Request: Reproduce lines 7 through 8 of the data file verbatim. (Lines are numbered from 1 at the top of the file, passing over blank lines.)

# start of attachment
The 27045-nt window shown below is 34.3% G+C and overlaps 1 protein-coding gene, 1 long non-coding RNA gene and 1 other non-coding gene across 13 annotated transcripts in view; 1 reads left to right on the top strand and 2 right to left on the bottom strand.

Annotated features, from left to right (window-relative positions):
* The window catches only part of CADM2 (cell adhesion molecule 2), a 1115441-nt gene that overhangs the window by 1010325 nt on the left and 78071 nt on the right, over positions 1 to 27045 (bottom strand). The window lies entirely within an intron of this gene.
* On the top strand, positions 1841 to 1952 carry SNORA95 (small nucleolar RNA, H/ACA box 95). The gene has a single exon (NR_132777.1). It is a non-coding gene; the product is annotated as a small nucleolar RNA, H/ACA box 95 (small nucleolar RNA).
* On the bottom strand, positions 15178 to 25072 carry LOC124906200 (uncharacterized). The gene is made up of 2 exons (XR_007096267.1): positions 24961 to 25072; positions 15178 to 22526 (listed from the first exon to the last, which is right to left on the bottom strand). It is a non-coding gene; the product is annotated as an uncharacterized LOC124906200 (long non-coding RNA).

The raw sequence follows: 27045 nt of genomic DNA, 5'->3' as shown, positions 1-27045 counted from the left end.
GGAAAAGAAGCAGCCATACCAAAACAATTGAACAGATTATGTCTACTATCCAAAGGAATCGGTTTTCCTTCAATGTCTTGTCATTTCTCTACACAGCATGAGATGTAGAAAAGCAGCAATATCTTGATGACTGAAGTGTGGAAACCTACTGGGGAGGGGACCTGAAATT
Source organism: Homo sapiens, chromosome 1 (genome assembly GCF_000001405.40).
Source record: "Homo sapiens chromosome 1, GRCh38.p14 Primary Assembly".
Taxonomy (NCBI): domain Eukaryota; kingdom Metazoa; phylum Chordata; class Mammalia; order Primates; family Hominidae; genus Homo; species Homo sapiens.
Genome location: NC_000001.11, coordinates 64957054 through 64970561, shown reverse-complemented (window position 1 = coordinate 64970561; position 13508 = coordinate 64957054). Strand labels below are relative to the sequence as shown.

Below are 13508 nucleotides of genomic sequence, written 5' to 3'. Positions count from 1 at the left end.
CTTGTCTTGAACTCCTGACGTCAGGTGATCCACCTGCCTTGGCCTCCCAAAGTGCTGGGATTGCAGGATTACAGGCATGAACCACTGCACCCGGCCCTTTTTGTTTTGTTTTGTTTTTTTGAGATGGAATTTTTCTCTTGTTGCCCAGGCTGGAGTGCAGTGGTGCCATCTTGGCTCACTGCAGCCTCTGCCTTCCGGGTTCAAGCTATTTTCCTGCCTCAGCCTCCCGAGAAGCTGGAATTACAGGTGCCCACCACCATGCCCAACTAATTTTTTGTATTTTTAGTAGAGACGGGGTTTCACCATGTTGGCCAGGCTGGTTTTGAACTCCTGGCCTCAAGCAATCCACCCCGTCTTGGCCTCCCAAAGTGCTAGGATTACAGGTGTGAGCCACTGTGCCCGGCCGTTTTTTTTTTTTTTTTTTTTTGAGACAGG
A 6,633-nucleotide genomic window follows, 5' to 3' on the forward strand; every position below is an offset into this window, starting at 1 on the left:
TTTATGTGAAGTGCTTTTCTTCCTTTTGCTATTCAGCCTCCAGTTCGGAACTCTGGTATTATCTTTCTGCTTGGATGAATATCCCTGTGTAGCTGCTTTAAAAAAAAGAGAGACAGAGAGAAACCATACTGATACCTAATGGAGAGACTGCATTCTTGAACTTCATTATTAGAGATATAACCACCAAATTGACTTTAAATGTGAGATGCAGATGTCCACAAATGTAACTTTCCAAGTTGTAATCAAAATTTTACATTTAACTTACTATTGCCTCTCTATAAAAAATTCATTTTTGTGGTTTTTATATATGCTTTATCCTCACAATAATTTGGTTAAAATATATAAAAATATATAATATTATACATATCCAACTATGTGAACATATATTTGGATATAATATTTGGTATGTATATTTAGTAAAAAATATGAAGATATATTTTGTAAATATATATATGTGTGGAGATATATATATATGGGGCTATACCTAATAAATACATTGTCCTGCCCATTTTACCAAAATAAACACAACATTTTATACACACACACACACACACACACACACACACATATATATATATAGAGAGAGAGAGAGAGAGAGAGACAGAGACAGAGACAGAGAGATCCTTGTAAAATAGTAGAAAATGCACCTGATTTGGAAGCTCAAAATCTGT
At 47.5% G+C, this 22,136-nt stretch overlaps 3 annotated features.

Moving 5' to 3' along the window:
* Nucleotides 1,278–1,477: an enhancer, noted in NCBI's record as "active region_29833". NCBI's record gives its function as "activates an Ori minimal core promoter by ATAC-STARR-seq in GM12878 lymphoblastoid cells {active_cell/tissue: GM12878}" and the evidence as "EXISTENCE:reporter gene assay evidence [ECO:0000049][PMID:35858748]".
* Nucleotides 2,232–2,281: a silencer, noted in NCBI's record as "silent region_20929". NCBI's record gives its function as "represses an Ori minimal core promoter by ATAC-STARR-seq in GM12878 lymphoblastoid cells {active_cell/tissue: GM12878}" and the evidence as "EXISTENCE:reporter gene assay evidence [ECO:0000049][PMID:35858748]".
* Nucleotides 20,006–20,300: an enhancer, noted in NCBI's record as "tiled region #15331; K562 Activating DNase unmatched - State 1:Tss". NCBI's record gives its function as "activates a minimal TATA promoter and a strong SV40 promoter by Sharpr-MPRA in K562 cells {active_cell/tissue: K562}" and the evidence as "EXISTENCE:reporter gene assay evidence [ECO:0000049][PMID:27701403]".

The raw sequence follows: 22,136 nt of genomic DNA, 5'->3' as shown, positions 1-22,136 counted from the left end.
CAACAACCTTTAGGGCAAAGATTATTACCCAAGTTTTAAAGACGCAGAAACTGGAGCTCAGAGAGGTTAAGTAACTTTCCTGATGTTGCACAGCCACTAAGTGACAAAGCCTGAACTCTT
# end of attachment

GGAAAAGAAGCAGCCATACCAAAACAATTGAACAGATTATGTCTACTATCCAAAGGAATCGGTTTTCCTTCAATGTCTTGTCATTTCTCTACACAGCATGAGATGTAGAAAAGCAGCAATATCTTGATGACTGAAGTGTGGAAACCTACTGGGGAGGGGACCTGAAATT
Source organism: Homo sapiens, chromosome 1 (genome assembly GCF_000001405.40).